NewEnergyNews: Monday Study – A Close Look At The System Needed For Distributed New Energy

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The challenge now: To make every day Earth Day.

YESTERDAY THINGS-TO-THINK-ABOUT WEDNESDAY, December 7:

  • TTTA Wednesday-ORIGINAL REPORTING: A Stakeholder-Driven Change In Thinking For Regulators
  • TTTA Wednesday-Linked Efficiency, Equity, Emissions Cutting Efforts Grow At The State Level
  • THE DAY BEFORE

  • Monday Study – California’s New Answer For Solar
  • THE DAY BEFORE THE DAY BEFORE

    THINGS-TO-THINK-ABOUT WEDNESDAY, November 30:

  • TTTA Wednesday-ORIGINAL REPORTING: New Power System Approaches To Customer-Owned Generation
  • TTTA Wednesday-New Tax Credits For New Energy
  • THE DAY BEFORE THAT

  • Monday Study – The West’s Market Opportunity
  • THE LAST DAY UP HERE

  • Weekend Video: Ocean Wind On The Verge
  • Weekend Video: Big Funding To Long Duration Storage
  • Weekend Video: The Mighty Missip’ Runs Down
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    Founding Editor Herman K. Trabish

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    Some details about NewEnergyNews and the man behind the curtain: Herman K. Trabish, Agua Dulce, CA., Doctor with my hands, Writer with my head, Student of New Energy and Human Experience with my heart

    email: herman@NewEnergyNews.net

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    Pay a visit to the HARRY BOYKOFF page at Basketball Reference, sponsored by NewEnergyNews and Oil In Their Blood.

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  • FRIDAY WORLD, December 9:
  • Global Climate Goal Rises To 1.7 C
  • Exploring The Potential Of Green H2

    Monday, August 01, 2022

    Monday Study – A Close Look At The System Needed For Distributed New Energy

    Can Distribution Grid Infrastructure Accommodate Residential Electrification and Electric Vehicle Adoption in Northern California?

    Anna Brockway, Duncan Callaway, and Salma Elmallah, June 2022 (University of California, Berkeley, Energy Institute at Haas)

    Abstract

    In this paper we ask: in what ways will utilities need to upgrade the electric distribution grid to accommodate electrified loads, and what will those upgrades cost? Our study focuses on the PG&E service area in Northern California, which serves 4.8 million electricity customers and is subject to aggressive targets for both EV adoption and electrification of residential space and water heating. We create spatio-temporally detailed electricity demand forecasts, and compare that demand to distribution infrastructure limits across a range of technology adoption scenarios. We find that electrification of residential space and water heating will lead to fewer impacts on distribution feeder capacity than EV charging, but that both transitions will require an acceleration of the current pace of upgrades. We also find that timing and location have a strong influence on total capacity additions in important ways: For example, scenarios that favor daytime EV charging have similar impacts to those with managed nighttime residential charging, but uncontrolled nighttime residential charging could have significantly larger impacts. We project that these upgrades will add at least $1 billion and potentially over $10 billion to PG&E’s rate base. We conclude that measures that enable the completion of a high number of upcoming upgrade projects – including addressing workforce and supply chain constraints, and pursuing nonwires alternatives like energy storage and demand response – are critical to successful electrification.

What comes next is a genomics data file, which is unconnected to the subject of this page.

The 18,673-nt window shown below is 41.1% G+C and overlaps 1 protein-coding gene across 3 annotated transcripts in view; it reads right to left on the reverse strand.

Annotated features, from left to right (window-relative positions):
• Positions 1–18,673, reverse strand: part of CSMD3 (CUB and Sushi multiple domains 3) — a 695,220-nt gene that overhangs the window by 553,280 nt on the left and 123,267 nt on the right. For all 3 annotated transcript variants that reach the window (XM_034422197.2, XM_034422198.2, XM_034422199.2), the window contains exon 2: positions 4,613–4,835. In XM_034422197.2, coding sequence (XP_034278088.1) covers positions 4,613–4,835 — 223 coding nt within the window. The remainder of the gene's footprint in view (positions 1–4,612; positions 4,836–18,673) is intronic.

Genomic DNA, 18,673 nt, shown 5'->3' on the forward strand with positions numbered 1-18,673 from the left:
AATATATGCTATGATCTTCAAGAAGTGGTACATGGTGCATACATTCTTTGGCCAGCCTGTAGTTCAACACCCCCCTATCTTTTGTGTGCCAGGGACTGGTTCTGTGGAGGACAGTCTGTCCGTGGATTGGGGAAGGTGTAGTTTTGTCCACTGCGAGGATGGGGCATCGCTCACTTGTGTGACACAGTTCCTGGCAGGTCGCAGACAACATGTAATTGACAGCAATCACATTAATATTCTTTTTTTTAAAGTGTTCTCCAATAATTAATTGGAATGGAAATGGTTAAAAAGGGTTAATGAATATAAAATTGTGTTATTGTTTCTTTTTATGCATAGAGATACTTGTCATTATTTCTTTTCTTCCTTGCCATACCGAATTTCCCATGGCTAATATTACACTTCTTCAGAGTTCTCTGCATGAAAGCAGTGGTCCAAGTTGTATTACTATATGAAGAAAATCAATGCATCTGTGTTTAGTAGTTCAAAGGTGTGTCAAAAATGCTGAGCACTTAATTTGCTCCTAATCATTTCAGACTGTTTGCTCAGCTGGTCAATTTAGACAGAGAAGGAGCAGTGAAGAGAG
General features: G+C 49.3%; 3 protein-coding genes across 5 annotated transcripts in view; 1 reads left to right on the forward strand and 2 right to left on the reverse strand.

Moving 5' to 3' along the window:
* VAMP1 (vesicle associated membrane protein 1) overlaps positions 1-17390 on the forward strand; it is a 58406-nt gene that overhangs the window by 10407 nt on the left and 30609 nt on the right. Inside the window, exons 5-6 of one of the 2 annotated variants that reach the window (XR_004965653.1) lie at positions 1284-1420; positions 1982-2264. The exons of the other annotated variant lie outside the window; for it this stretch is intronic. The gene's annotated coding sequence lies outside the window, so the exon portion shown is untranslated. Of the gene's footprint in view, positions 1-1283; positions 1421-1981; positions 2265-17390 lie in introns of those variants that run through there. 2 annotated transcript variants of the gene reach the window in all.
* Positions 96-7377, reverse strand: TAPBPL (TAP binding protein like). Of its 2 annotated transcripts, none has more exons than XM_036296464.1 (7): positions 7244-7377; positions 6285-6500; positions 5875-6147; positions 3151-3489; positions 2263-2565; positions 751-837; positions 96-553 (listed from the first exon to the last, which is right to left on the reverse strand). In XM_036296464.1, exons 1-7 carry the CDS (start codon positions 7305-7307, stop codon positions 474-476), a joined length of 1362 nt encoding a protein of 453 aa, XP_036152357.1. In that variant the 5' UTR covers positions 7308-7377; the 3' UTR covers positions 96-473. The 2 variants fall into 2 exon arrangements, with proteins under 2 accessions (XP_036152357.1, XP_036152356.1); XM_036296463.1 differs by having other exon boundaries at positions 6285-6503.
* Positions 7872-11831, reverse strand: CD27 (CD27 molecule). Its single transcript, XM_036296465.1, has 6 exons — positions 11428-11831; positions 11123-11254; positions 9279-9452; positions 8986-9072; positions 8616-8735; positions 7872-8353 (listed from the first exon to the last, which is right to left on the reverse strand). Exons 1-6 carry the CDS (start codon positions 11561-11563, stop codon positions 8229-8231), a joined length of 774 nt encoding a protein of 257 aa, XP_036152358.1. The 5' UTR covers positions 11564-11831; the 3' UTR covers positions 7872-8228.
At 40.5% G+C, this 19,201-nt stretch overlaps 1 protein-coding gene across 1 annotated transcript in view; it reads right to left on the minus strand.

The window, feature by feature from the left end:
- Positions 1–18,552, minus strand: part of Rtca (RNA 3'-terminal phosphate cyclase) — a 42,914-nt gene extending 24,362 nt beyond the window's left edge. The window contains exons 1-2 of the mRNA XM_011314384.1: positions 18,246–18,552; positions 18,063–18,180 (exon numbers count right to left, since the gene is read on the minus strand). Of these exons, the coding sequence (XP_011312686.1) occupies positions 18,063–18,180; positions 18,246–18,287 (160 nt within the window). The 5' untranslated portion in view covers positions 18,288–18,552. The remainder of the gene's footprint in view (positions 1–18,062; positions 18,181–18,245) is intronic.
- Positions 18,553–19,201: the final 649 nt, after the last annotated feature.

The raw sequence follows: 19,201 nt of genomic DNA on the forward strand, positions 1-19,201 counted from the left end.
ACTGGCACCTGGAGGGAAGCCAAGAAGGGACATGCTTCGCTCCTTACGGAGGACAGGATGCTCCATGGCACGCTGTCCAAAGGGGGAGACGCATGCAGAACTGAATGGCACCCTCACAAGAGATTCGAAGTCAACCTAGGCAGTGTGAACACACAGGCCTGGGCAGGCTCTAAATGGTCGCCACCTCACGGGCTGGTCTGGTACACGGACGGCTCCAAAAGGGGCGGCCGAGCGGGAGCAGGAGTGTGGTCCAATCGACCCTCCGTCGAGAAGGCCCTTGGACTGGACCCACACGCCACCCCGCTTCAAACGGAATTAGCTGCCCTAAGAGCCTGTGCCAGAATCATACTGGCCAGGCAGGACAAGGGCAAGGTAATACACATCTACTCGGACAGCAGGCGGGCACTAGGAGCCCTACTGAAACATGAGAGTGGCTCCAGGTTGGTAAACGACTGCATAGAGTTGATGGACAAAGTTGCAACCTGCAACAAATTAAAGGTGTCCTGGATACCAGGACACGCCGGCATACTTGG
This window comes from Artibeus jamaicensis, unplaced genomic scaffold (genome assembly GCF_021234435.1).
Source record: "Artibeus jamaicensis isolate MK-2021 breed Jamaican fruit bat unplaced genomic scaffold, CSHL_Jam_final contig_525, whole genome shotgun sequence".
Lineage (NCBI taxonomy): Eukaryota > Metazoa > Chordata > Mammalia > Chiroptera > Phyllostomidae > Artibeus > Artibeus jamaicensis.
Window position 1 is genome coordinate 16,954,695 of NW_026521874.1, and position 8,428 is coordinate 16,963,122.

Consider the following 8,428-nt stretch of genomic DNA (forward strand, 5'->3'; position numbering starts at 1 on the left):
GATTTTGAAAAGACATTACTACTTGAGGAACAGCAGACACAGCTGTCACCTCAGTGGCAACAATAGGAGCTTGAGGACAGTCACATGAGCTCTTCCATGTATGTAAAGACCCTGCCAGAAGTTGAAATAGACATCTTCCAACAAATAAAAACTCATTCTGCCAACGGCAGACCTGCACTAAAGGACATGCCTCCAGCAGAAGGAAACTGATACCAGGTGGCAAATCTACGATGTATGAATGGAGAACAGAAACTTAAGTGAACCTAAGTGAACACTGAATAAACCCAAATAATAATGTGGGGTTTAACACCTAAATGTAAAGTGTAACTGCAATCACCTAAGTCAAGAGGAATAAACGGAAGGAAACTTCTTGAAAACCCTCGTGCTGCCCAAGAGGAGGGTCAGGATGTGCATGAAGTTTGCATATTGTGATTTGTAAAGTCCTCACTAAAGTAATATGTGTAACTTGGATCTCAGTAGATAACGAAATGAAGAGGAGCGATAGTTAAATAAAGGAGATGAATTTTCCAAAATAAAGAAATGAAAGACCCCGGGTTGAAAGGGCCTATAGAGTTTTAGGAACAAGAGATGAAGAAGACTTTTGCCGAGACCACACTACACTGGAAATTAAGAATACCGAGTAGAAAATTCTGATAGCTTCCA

Introduction

    Transitioning from direct fossil fuel combustion to using electricity to meet energy needs is a pillar of many climate change mitigation strategies. Two of those energy needs, residential space and water heating and light-duty vehicles, make up about 10% and 20% of greenhouse gas (GHG) emissions from the U.S. energy sector, respectively (EIA 2022a; EIA 2022b; Appendix A). In California, passenger vehicles contributed 28.5% of the state’s emissions in 2019 (CARB 2021a). A recent nation-wide assessment showed that meeting climate goals would be impossible without investment in residential heating electrification as well electric vehicle (EV) adoption (NASEM 2021).